I love data. I live data. As part of my lifestyle and profession, I continually ask lots of questions - almost a Socratic method if you will, where I try to inflate what works, and get rid of what doesn't.
I'm looking at potentially getting a Rallysprint going in the Southeast and was wondering: how do organizers measure a successful event? Knowing what people consider success criteria will give me a lot of focus to figure out where I should spend time to achieve maximum results (whatever those results are).
So, I ask the group at large: what makes your events successful?
What makes you say a week later, "yeah! that was awesome!" Is it...
* number of entries
* amount of beer consumed
* number of angry citizens or law enforcement (as close to zero)
* number of inquiries filed (as close to zero)
* low attrition rate?
* competitors indicating how much fun they had?
* women? (or men for you ladies out there...)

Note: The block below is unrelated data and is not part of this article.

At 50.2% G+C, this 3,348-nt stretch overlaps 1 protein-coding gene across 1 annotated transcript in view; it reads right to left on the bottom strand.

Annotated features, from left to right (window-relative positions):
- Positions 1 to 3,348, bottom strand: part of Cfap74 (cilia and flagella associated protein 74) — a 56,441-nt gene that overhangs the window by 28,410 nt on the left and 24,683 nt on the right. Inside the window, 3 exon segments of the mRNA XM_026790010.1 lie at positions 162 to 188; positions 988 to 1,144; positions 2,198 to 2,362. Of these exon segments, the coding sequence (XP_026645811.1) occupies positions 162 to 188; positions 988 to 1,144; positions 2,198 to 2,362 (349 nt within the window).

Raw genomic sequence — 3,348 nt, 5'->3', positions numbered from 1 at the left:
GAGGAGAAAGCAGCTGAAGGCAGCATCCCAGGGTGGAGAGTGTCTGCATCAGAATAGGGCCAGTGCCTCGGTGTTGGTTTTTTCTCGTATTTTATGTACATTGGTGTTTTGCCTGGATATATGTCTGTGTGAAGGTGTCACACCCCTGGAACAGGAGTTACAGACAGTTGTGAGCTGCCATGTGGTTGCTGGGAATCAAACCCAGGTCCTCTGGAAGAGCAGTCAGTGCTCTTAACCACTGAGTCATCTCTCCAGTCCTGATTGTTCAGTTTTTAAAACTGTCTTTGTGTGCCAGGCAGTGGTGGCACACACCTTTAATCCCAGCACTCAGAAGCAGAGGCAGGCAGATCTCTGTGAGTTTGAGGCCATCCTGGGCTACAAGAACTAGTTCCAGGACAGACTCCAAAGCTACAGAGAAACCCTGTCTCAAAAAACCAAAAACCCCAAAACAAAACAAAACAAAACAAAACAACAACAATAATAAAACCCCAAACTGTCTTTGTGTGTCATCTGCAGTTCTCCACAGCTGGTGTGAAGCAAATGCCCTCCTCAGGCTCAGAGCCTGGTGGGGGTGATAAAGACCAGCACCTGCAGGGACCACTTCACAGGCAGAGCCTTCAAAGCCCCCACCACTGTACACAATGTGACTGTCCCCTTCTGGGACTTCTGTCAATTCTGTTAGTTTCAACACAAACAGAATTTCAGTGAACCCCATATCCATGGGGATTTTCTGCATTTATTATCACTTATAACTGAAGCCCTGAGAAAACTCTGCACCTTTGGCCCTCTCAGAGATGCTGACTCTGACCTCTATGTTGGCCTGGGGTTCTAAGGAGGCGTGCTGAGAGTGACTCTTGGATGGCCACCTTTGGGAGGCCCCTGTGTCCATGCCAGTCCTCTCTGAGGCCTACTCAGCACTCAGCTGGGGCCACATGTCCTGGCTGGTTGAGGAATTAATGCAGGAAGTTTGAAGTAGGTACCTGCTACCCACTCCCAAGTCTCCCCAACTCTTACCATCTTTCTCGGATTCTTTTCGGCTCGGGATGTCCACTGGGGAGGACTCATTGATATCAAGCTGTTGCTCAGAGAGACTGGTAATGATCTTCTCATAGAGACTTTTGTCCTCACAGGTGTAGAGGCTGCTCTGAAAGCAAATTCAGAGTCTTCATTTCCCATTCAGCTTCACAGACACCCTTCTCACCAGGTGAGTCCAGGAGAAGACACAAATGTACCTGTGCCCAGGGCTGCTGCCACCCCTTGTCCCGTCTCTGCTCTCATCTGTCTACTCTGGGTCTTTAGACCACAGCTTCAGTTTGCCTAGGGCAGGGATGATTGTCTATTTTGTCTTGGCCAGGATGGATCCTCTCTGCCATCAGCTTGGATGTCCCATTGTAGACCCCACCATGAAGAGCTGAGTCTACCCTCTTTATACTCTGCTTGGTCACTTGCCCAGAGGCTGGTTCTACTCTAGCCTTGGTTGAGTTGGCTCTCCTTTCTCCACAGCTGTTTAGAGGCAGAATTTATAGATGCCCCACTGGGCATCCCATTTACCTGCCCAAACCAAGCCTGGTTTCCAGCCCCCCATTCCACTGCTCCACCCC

* ratio of planned to actual mileage run?
* comparison of scheduled finish time to actual finish time?
* number of volunteers?
I ask because I'm trying to understand what makes a good event. I know this is a very loaded question, but I'm curious how many people actually sit back and have an honest evaluation of their performance to figure out 1) how well was the effort and 2) what COULD be better next time and probably most important of all 3) what WILL be better next time.
If everything was perfect, about 95% of the communication occurring on this (and similar forums) simply wouldn't exist. So - let's chat.
Help me help the community when I run an event. Friends don't let friends organize crappy events. (That's assuming I still have any friends here...)